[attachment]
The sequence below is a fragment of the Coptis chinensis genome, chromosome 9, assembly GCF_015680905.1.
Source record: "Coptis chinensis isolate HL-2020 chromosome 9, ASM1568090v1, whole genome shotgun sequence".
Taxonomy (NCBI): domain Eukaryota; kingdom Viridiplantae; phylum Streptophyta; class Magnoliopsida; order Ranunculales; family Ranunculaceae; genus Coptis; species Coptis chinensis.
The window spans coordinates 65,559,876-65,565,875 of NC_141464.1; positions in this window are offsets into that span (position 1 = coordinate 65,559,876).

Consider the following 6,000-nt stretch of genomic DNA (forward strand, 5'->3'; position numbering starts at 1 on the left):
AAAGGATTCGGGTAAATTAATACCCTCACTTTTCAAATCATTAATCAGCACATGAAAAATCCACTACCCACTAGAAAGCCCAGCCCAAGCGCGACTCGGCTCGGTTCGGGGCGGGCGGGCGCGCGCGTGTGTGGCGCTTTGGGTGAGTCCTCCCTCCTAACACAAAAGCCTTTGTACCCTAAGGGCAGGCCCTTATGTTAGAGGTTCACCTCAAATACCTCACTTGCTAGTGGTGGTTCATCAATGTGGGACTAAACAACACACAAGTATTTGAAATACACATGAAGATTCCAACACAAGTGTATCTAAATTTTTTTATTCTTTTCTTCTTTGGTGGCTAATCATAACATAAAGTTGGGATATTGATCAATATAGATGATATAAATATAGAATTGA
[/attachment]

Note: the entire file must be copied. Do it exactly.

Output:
The sequence below is a fragment of the Coptis chinensis genome, chromosome 9, assembly GCF_015680905.1.
Source record: "Coptis chinensis isolate HL-2020 chromosome 9, ASM1568090v1, whole genome shotgun sequence".
Taxonomy (NCBI): domain Eukaryota; kingdom Viridiplantae; phylum Streptophyta; class Magnoliopsida; order Ranunculales; family Ranunculaceae; genus Coptis; species Coptis chinensis.
The window spans coordinates 65,559,876-65,565,875 of NC_141464.1; positions in this window are offsets into that span (position 1 = coordinate 65,559,876).

Consider the following 6,000-nt stretch of genomic DNA (forward strand, 5'->3'; position numbering starts at 1 on the left):
AAAGGATTCGGGTAAATTAATACCCTCACTTTTCAAATCATTAATCAGCACATGAAAAATCCACTACCCACTAGAAAGCCCAGCCCAAGCGCGACTCGGCTCGGTTCGGGGCGGGCGGGCGCGCGCGTGTGTGGCGCTTTGGGTGAGTCCTCCCTCCTAACACAAAAGCCTTTGTACCCTAAGGGCAGGCCCTTATGTTAGAGGTTCACCTCAAATACCTCACTTGCTAGTGGTGGTTCATCAATGTGGGACTAAACAACACACAAGTATTTGAAATACACATGAAGATTCCAACACAAGTGTATCTAAATTTTTTTATTCTTTTCTTCTTTGGTGGCTAATCATAACATAAAGTTGGGATATTGATCAATATAGATGATATAAATATAGAATTGA